I thought I would talk a little more about respect this week. I am still away from my computer and once again I’m going to be posting from my phone and once again I’m sorry for the lack of pictures.

A student of mine once asked me on the way to a non-taekwondo seminar, “what should I call you at the seminar?”. Unfortunately, I can not post my reply. Needless to say, I basically told him he could call me anything he wanted. Would you ever ask your instructor that? A better question might be, would or do you ever call your instructor by a different name off the training floor than when on the training floor?

Because most of you that are reading this are Taekwondo students, I’ll use my Taekwondo instructor, Grandmaster Kyongwon Ahn as an example. I had the privilege of working with Grandmaster Ahn for 2 years (as national director of Dan promotions for the USTU). I spent over 60 hours a week with him. Some of that time was on the training floor but a good portion was off the training floor: business meetings, eating at restaurants (we ate almost every lunch together for 2 years), traveling, etc. Whenever I addressed him, I always called him, “Master Ahn” (he preferred it over Grandmaster Ahn at the time). It didn’t matter if I was on the training floor or off the training floor, the thought of calling him anything but Master Ahn never entered my mind. I never thought, “what should I call him now that I’m not on the training floor.” For those of you that are reading this that know him, would you ever think of calling him anything other than “Master Ahn?” Of course not. Why? Chances are, the level of your respect for him is so high that the thought of addressing him without his title would never enter your mind.

So, back to the initial question, what do you call your instructor off the training floor? If it is different from what you call him/her on the floor, why is that? I would suggest it has to do with your level of respect for your instructor. For those of you that are saying, “it has nothing to do with respect”, you should call Grandmaster Ahn by his first name the next time you see him. I know what you are thinking, “I’ll get in trouble if I do that.” You will, if anyone hears you other than Grandmaster Ahn, but if it’s just the two of you, I can almost guarantee he will simply act as if you did nothing wrong. It would be the same as asking him, “what should I call you at the restaurant?” He will simply make a mental note of the “event” and move on.

Respect is something that should always be monitored by both the student and the instructor. It can be used to gauge the relationship. As a student, if the level of respect you have for our instructor isn’t high, move on and find one that it is high with. How can you expect to learn from someone that you don’t have a high level of respect for? Oh wait I’ve heard this response a lot, “my level of respect for the head instructor is really high, just not my level of respect for the assistant instructor.” If that is the case, only take classes from the head instructor. If that isn’t possible, move on. I know this might seem harsh, but you can’t hope to learn to a high level if that respect isn’t present.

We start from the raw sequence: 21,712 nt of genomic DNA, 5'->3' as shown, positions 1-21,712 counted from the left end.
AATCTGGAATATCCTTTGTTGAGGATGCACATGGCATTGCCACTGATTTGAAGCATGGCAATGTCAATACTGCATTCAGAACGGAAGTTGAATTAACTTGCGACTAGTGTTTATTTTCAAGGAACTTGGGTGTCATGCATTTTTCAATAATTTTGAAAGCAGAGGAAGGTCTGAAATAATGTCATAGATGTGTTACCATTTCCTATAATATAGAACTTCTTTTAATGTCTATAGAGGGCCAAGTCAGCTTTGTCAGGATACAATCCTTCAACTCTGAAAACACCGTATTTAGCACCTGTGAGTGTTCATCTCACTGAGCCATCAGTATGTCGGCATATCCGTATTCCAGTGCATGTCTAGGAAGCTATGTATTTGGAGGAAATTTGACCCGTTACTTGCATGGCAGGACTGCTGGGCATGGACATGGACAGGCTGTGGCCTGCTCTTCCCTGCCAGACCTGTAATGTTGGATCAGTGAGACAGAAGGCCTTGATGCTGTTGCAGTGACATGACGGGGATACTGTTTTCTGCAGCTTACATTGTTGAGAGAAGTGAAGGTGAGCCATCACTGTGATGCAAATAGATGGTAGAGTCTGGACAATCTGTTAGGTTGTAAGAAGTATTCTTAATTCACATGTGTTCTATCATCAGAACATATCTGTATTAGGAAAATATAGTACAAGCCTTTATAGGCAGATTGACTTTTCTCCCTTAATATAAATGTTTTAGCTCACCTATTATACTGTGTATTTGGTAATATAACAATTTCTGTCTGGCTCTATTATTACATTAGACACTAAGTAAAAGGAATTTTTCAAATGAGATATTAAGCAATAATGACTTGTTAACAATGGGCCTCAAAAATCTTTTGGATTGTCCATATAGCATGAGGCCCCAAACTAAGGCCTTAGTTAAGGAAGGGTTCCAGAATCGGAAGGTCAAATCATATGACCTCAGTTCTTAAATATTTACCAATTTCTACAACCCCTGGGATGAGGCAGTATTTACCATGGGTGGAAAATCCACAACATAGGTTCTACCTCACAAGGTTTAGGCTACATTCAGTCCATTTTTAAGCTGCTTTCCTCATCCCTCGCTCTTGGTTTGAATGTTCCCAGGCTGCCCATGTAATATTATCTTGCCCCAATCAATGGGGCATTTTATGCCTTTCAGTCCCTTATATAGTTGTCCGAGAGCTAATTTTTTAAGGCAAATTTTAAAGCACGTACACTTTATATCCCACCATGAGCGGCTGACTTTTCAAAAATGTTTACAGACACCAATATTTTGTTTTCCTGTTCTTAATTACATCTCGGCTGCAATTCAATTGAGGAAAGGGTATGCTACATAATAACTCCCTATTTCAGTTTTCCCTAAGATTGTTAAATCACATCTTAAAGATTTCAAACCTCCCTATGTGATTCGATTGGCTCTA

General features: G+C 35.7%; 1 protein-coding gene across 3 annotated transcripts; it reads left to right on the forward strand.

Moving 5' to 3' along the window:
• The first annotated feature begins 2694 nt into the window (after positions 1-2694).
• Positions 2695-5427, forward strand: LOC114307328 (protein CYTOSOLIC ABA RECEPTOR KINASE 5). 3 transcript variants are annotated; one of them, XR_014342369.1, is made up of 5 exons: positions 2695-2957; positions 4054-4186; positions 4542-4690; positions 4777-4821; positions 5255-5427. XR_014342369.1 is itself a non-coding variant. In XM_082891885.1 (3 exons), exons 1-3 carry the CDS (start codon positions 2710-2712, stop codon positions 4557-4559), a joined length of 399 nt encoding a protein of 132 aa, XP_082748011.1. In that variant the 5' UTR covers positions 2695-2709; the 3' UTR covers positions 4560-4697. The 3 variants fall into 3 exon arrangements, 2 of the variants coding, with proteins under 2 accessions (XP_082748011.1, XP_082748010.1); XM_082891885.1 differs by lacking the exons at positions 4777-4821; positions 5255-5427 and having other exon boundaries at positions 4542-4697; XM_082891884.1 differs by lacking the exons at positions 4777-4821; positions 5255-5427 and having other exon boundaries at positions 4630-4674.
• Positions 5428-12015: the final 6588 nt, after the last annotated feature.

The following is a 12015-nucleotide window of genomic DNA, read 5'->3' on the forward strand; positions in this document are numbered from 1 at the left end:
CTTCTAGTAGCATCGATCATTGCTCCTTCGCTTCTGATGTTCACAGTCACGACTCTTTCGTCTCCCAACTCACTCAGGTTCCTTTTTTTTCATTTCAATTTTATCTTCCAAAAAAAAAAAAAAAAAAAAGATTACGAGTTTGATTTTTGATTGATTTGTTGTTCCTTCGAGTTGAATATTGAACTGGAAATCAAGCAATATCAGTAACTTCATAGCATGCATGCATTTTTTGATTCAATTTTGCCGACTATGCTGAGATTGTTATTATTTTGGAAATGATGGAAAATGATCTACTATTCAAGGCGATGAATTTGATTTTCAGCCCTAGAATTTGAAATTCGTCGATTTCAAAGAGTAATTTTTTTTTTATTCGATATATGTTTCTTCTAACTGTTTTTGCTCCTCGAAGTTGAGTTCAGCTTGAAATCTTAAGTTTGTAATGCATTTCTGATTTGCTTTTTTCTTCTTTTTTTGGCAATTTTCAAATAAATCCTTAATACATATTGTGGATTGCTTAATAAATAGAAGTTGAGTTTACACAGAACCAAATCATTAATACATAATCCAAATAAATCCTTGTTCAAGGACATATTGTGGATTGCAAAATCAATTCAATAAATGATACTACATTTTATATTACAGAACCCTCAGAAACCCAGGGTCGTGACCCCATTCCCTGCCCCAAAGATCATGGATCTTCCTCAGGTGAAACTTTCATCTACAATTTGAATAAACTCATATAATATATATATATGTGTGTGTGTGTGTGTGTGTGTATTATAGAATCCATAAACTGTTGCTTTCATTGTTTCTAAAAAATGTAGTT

As an instructor I’m constantly monitoring the level of respect my students have toward me. Who do you think I am going to spend time teaching non-curriculum material to? It’s not going to be the students that don’t have respect for me. No it’s not an ego thing. It’s simply a fact that students that have a high level of “true” respect learn better than the ones that don’t. It goes back to a previous post: how would you greet a master of the way, on the way?

Something to think about…

by Master Sean Pearson

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Written by Sean Pearson

Throughout his career, in an effort to become a truly well-rounded martial artist in both practice and philosophy, Master Pearson has studied a wide variety of martial arts: Taekwondo, Kali, Kyudo, Iaido, Aikido, Judo, Jodo, Bando and Tai Chi. He holds dan rankings in six of these arts and master ranks in three of them. To this same end he has studied and achieved national recognition as a wilderness survival instructor, a certified hypnotherapist, and a lecturer in Neuro Linguistic Psychology.

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